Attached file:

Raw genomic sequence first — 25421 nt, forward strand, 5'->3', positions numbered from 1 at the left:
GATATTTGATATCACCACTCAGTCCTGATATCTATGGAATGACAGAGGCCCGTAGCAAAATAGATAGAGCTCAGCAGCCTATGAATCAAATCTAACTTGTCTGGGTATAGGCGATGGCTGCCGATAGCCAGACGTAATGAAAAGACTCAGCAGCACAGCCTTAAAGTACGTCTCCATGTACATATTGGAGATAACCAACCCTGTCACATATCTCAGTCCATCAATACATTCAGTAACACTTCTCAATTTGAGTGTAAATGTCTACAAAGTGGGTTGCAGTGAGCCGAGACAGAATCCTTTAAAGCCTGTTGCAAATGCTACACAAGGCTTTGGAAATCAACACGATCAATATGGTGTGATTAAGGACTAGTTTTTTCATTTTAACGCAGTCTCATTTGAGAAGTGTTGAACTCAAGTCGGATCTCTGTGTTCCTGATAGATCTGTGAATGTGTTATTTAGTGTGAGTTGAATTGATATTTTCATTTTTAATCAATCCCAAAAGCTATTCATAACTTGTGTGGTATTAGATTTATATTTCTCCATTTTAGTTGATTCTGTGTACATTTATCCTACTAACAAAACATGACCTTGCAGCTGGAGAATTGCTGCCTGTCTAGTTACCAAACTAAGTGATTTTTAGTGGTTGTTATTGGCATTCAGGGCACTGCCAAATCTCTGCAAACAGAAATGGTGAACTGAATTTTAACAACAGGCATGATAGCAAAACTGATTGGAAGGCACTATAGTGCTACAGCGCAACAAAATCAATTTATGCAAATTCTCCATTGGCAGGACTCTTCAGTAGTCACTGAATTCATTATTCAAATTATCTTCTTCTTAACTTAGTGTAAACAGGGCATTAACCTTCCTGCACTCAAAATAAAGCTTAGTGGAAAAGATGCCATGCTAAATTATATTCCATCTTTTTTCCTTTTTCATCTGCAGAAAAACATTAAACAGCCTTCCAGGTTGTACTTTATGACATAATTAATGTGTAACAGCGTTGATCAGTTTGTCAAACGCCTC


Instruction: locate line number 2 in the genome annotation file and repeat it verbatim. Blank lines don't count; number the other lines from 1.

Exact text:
GATATTTGATATCACCACTCAGTCCTGATATCTATGGAATGACAGAGGCCCGTAGCAAAATAGATAGAGCTCAGCAGCCTATGAATCAAATCTAACTTGTCTGGGTATAGGCGATGGCTGCCGATAGCCAGACGTAATGAAAAGACTCAGCAGCACAGCCTTAAAGTACGTCTCCATGTACATATTGGAGATAACCAACCCTGTCACATATCTCAGTCCATCAATACATTCAGTAACACTTCTCAATTTGAGTGTAAATGTCTACAAAGTGGGTTGCAGTGAGCCGAGACAGAATCCTTTAAAGCCTGTTGCAAATGCTACACAAGGCTTTGGAAATCAACACGATCAATATGGTGTGATTAAGGACTAGTTTTTTCATTTTAACGCAGTCTCATTTGAGAAGTGTTGAACTCAAGTCGGATCTCTGTGTTCCTGATAGATCTGTGAATGTGTTATTTAGTGTGAGTTGAATTGATATTTTCATTTTTAATCAATCCCAAAAGCTATTCATAACTTGTGTGGTATTAGATTTATATTTCTCCATTTTAGTTGATTCTGTGTACATTTATCCTACTAACAAAACATGACCTTGCAGCTGGAGAATTGCTGCCTGTCTAGTTACCAAACTAAGTGATTTTTAGTGGTTGTTATTGGCATTCAGGGCACTGCCAAATCTCTGCAAACAGAAATGGTGAACTGAATTTTAACAACAGGCATGATAGCAAAACTGATTGGAAGGCACTATAGTGCTACAGCGCAACAAAATCAATTTATGCAAATTCTCCATTGGCAGGACTCTTCAGTAGTCACTGAATTCATTATTCAAATTATCTTCTTCTTAACTTAGTGTAAACAGGGCATTAACCTTCCTGCACTCAAAATAAAGCTTAGTGGAAAAGATGCCATGCTAAATTATATTCCATCTTTTTTCCTTTTTCATCTGCAGAAAAACATTAAACAGCCTTCCAGGTTGTACTTTATGACATAATTAATGTGTAACAGCGTTGATCAGTTTGTCAAACGCCTC